Our Lord Jesus introduces this topic with the following verse: Matthew 6:24   No man can serve two masters: for either he will hate the one, and love the other; or else he will hold to the one, and despise the other. Ye cannot serve God and mammon. The point Jesus is making is that man has only one, undivided heart. What Jesus says about how man’s heart works is entirely clear, even if we might want to deny it; it is true. In this case, mammon should not be taken to mean only money, but rather any worldly object or cause that comes in competition with God. Eventually, we must all choose one or the other.

That choice is not only which one we will serve, but in the same choice, which one we will depend upon. Who will provide for us? Will it be God, or will it be the worldly object that we choose in place of God? Many people would like to think that they can do both, or that they can work for their daily bread in an ungodly pursuit, but still think that they are serving God with their lives. It does not work like that. Either we depend upon God, or we depend upon our worldly substitute. Either God is God and to be depended upon to provide for us, or He is not. If He is God, there is no place in our lives for anxiety; if He is not, there is no room for faith.

We might ask why we should think we might trust God? First off, God is to be trusted for His power as the one who gives all life to the living. It was He who created us in our bodies, and it is He who provides the materials for our clothes. Our complete helplessness in ourselves makes trust in God completely essential, and shows worry on our part to be simple foolishness.

If we think about our place in the hierarchy of creation, we are far more significant than the birds and the flowers, and yet they rely entirely upon God without a thought, and for this they are richly provided. To doubt the providence of God puts us in the same category as the faithless heathens who know nothing of God. We do know God, and more importantly, we know His Son, Jesus Christ, our Lord, so we ought have no fears about his providence.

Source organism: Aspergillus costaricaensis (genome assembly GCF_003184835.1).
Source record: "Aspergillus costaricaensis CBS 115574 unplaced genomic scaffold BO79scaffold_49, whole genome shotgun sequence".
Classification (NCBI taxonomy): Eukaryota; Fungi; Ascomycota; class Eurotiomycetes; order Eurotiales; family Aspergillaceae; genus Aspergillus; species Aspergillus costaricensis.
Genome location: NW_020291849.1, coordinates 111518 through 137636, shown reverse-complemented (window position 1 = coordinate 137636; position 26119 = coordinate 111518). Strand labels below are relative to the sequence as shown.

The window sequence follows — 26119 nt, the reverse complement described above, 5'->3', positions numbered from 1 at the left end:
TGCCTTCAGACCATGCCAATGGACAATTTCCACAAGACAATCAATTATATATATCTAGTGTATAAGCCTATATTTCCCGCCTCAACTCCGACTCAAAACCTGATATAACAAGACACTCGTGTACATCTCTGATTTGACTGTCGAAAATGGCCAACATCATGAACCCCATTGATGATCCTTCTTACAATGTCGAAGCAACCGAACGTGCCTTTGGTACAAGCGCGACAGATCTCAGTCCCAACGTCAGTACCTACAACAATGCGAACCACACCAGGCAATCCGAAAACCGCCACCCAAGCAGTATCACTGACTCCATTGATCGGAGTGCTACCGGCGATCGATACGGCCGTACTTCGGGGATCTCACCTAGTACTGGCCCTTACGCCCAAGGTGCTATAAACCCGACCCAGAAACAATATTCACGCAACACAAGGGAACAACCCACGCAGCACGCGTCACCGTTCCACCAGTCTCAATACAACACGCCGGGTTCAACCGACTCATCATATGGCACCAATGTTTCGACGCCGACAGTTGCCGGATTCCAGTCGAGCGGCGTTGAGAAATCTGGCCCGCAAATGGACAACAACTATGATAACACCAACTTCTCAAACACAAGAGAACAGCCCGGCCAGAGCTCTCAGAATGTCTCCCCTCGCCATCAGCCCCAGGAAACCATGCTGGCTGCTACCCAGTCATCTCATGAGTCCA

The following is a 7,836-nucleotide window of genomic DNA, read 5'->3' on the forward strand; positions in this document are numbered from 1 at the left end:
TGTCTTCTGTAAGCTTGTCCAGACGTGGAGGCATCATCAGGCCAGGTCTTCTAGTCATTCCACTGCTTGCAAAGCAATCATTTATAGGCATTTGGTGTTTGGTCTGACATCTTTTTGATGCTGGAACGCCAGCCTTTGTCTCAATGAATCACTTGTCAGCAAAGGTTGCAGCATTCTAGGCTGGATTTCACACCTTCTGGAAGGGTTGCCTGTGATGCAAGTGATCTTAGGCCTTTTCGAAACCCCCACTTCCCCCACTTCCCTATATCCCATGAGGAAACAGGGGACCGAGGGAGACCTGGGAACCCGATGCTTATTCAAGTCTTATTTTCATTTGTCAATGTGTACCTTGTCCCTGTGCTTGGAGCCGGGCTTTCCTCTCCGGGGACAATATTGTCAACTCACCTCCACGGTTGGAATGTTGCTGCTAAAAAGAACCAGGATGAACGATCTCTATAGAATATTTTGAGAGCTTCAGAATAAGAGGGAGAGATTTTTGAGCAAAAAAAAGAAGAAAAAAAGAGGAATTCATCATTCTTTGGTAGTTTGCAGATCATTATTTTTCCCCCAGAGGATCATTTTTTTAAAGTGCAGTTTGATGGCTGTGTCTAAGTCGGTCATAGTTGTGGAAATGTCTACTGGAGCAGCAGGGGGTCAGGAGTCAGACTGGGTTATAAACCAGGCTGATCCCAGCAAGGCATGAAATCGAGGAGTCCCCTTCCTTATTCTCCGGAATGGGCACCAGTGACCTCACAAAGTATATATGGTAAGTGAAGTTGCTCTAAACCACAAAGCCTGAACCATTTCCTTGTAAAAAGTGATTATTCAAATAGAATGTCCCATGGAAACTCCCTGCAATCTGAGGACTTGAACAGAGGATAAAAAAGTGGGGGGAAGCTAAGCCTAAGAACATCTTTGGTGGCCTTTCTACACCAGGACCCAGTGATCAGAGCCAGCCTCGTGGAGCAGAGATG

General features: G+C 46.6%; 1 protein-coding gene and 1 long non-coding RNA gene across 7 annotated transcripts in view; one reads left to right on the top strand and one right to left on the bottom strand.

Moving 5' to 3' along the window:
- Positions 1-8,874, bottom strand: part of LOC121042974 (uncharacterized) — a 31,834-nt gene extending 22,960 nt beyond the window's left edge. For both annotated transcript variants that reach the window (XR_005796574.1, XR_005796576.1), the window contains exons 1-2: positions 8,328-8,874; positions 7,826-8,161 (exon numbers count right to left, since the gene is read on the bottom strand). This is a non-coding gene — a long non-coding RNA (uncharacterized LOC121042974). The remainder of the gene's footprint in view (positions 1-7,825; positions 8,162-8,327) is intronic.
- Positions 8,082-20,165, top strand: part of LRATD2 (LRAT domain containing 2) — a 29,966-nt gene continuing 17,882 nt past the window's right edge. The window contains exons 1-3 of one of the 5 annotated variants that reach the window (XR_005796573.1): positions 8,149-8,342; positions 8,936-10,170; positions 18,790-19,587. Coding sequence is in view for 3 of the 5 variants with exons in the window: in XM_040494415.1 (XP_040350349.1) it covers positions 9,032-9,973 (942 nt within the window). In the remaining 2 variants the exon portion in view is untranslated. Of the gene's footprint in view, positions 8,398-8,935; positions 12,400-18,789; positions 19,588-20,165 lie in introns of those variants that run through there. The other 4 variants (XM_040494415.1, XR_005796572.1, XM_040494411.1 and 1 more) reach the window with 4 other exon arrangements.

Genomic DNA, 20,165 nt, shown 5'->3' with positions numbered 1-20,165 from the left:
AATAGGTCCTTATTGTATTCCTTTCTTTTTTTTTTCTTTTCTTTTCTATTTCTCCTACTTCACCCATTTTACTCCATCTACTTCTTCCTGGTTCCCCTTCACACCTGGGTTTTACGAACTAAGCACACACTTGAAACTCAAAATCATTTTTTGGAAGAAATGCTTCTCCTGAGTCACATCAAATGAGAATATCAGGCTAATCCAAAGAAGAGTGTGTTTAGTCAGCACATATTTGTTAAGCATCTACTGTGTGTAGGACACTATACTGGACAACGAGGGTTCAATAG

We also have the promise of Jesus, Matthew 6:33  But seek ye first the kingdom of God, and his righteousness; and all these things shall be added unto you. This is the word of Jesus Christ, the Lord of Heaven and earth, Himself. How much more assurance could we possible ask for? He tells us that if we will attend to the needs of our souls, He will provide for the needs of our bodies. What a deal!! But it requires that we truly put our primary attentions on the things eternal, our affections, our efforts, and our time. How many of us really do this? Are you surprised that we are hungry at times? Those who make God their only concern, have no other cares.

In our efforts to sanctify our souls, let us bear constantly in mind the need to do God true and laudable service in Love, Purity, and Singleness of Heart at all times. This is not easy, but this is the goal. As we strive to sanctify our lives in our Christian walk here on earth, we have to be aware of the components necessary in order to achieve the goal.

+ In the Name of the Father, and of the Son, and of the Holy Ghost. Amen.

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About Father D

I am a priest of the Continuing Anglican Church, the continuation of orthodox Anglicanism into the present 21st century. My theology is definitely that of a Reformed Catholic point of view, neither Roman nor Calvinist.